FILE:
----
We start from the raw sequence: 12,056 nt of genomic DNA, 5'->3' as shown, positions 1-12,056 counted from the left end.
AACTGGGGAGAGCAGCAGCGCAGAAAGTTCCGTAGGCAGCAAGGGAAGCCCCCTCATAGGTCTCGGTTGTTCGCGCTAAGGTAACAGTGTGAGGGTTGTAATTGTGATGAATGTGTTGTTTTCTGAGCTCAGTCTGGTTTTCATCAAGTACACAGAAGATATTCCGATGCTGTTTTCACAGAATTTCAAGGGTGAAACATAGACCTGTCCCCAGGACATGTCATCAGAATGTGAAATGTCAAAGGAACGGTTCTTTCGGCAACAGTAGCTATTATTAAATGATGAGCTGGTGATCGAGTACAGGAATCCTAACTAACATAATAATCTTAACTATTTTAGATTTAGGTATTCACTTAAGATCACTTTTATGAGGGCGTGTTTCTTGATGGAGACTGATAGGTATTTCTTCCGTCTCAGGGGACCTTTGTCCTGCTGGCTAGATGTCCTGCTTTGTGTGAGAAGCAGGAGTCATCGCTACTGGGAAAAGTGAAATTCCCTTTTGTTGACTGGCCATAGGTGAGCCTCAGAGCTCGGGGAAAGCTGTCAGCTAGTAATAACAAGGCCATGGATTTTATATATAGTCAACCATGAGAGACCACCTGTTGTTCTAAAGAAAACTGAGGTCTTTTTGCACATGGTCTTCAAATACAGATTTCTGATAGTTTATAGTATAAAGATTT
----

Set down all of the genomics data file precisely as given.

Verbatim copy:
We start from the raw sequence: 12,056 nt of genomic DNA, 5'->3' as shown, positions 1-12,056 counted from the left end.
AACTGGGGAGAGCAGCAGCGCAGAAAGTTCCGTAGGCAGCAAGGGAAGCCCCCTCATAGGTCTCGGTTGTTCGCGCTAAGGTAACAGTGTGAGGGTTGTAATTGTGATGAATGTGTTGTTTTCTGAGCTCAGTCTGGTTTTCATCAAGTACACAGAAGATATTCCGATGCTGTTTTCACAGAATTTCAAGGGTGAAACATAGACCTGTCCCCAGGACATGTCATCAGAATGTGAAATGTCAAAGGAACGGTTCTTTCGGCAACAGTAGCTATTATTAAATGATGAGCTGGTGATCGAGTACAGGAATCCTAACTAACATAATAATCTTAACTATTTTAGATTTAGGTATTCACTTAAGATCACTTTTATGAGGGCGTGTTTCTTGATGGAGACTGATAGGTATTTCTTCCGTCTCAGGGGACCTTTGTCCTGCTGGCTAGATGTCCTGCTTTGTGTGAGAAGCAGGAGTCATCGCTACTGGGAAAAGTGAAATTCCCTTTTGTTGACTGGCCATAGGTGAGCCTCAGAGCTCGGGGAAAGCTGTCAGCTAGTAATAACAAGGCCATGGATTTTATATATAGTCAACCATGAGAGACCACCTGTTGTTCTAAAGAAAACTGAGGTCTTTTTGCACATGGTCTTCAAATACAGATTTCTGATAGTTTATAGTATAAAGATTT